Recruit Recommenders

Your recommendations can tip the scales in these tight admissions decisions. Find recommenders who are appropriately connected to you, willing to take the time to construct a strong recommendation, and help the AdCom see how you stand apart from your peers.

Get Help

The application process should not be traveled alone. Navigating a first-time process solo where most people fail is not the best decision. Find a trusted adviser who can help you efficiently, effectively and successfully. You might already have someone in your life who has the time, experience and trusted relationship that you need to navigate.  However, if not, you can have a professional admissions advisor on your side throughout the process.


BusinessBecause: Is There A Cheating Epidemic At Business School?

by Jonathan Pfeffer

Some MBA students are cheating to get ahead

Excerpt: Susan Cera, director of MBA admissions at Stratus Admissions Counseling, elaborates on the idea that cheating can result from a discrepancy in cultural norms:

“In the US, elementary schools teach students how to research a subject, and middle schools and high schools drill into students the importance of citing your work and making it your own. This is not the norm elsewhere in the world. When you bring students together from 40-plus countries, there is a broad range of norms with respect to what cheating is.”

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NY Business Journal: 5 Johnson MBA application tips

by Jeff Thomas, Stratus Admisisons Counseling CEO

The Samuel Curtis Johnson Graduate School of Management (Johnson) MBA program emphasizes intense collaboration and prepares leaders for global success.

Located in Ithaca, N.Y., four hours from New York City, the campus is surrounded by hiking trails and waterfalls. Ithaca also boasts more restaurants per capita than NYC.

Familiarizing yourself with Johnson is crucial to creating a standout application. Here are five key considerations when preparing your MBA application.

1. Select the right program for you

Johnson features several distinct MBA programs, each flexible, collaborative, and cross-disciplinary. Six of them are highlighted below.

  • Two-year MBA: traditional full-time MBA for those who want to hone their technical and leadership skills, differentiated by the opportunity to select one of eight immersions
  • One-year MBA: accelerated MBA for professionals with significant work experience and advanced degrees or certifications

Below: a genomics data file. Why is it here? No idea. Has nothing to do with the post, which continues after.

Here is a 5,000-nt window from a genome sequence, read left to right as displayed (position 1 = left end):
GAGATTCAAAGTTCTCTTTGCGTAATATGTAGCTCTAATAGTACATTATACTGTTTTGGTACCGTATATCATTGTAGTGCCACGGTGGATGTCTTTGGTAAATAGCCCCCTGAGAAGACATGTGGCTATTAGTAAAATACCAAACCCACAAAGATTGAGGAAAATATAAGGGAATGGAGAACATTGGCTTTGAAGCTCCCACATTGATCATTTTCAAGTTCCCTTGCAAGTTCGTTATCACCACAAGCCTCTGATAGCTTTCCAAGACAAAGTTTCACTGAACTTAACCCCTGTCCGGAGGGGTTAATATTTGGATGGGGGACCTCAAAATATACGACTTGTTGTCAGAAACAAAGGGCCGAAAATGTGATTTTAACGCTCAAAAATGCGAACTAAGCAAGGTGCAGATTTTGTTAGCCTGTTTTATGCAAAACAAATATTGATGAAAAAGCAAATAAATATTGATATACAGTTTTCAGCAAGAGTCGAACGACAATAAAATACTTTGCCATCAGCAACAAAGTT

• Cornell Tech MBA: NYC-based one-year MBA degree preparing graduates for start-ups or management roles in technology.
  • Dual degree programs: Earn a MBA along with another Cornell degree in a compressed timeframe. Specializations include in real estate, law and health administration.
  • Cornell Executive MBA Metro NY: collaborative weekend program 12 miles from NYC
  • Executive MBA/MS in Healthcare Leadership: NYC-based two-year joint degree designed to prepare the next generation of healthcare leaders

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BusinessBecause: Hate The MBA Rankings? What Lower-Ranked Business Schools Can Do To Compete

by Jonathan Pfeffer

Outside the top-ranked elite, b-schools in the US are developing new strategies to stay competitive

There’s a feeding frenzy at elite business schools right now with every Stanford, Harvard or Wharton applicant—and there are plenty—sweating bullets that a name brand degree is their only ticket to ride.

Excerpt with Stratus Admissions Counseling expert insight:

In fact, at lower-ranked business schools, students can still get a world-class education at a fraction of the price and a sliver of the admissions headache.

Jeff Thomas, CEO of Stratus Admissions Counseling, sings the praises of the Thunderbird School of Global Management, despite a low USNWR ranking:

“[Thunderbird’s] overall ranking on USNWR is 88 (of 93). However, if you look behind the numbers, Thunderbird is ranked fourth in terms of its international program. If an MBA candidate knows that they want to work internationally after earning an MBA, they can receive a top-five international business education at the 88th-ranked business school!”


TippingtheScales: Top 3 Clichés to Avoid in Your Law School Personal Statement

by Erin Abrams, Stratus Admissions Counseling

Originally published as an expert guest post on TippingtheScales